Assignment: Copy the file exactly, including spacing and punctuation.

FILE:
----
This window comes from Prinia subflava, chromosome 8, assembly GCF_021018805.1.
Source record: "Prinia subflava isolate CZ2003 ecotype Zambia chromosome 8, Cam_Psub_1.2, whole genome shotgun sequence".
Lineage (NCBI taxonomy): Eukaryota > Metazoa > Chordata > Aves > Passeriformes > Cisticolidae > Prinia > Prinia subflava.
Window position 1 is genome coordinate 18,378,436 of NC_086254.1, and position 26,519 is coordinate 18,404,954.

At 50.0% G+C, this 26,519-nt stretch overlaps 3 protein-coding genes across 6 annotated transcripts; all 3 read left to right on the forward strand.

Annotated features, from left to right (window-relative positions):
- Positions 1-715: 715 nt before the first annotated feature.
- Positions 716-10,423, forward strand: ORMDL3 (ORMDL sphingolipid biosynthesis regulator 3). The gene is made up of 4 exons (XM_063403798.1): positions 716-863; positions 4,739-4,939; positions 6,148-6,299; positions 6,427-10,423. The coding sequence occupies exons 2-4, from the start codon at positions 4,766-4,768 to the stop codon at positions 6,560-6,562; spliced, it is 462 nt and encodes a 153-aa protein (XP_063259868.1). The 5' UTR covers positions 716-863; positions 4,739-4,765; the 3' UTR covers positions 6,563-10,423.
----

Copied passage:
This window comes from Prinia subflava, chromosome 8, assembly GCF_021018805.1.
Source record: "Prinia subflava isolate CZ2003 ecotype Zambia chromosome 8, Cam_Psub_1.2, whole genome shotgun sequence".
Lineage (NCBI taxonomy): Eukaryota > Metazoa > Chordata > Aves > Passeriformes > Cisticolidae > Prinia > Prinia subflava.
Window position 1 is genome coordinate 18,378,436 of NC_086254.1, and position 26,519 is coordinate 18,404,954.

At 50.0% G+C, this 26,519-nt stretch overlaps 3 protein-coding genes across 6 annotated transcripts; all 3 read left to right on the forward strand.

Annotated features, from left to right (window-relative positions):
- Positions 1-715: 715 nt before the first annotated feature.
- Positions 716-10,423, forward strand: ORMDL3 (ORMDL sphingolipid biosynthesis regulator 3). The gene is made up of 4 exons (XM_063403798.1): positions 716-863; positions 4,739-4,939; positions 6,148-6,299; positions 6,427-10,423. The coding sequence occupies exons 2-4, from the start codon at positions 4,766-4,768 to the stop codon at positions 6,560-6,562; spliced, it is 462 nt and encodes a 153-aa protein (XP_063259868.1). The 5' UTR covers positions 716-863; positions 4,739-4,765; the 3' UTR covers positions 6,563-10,423.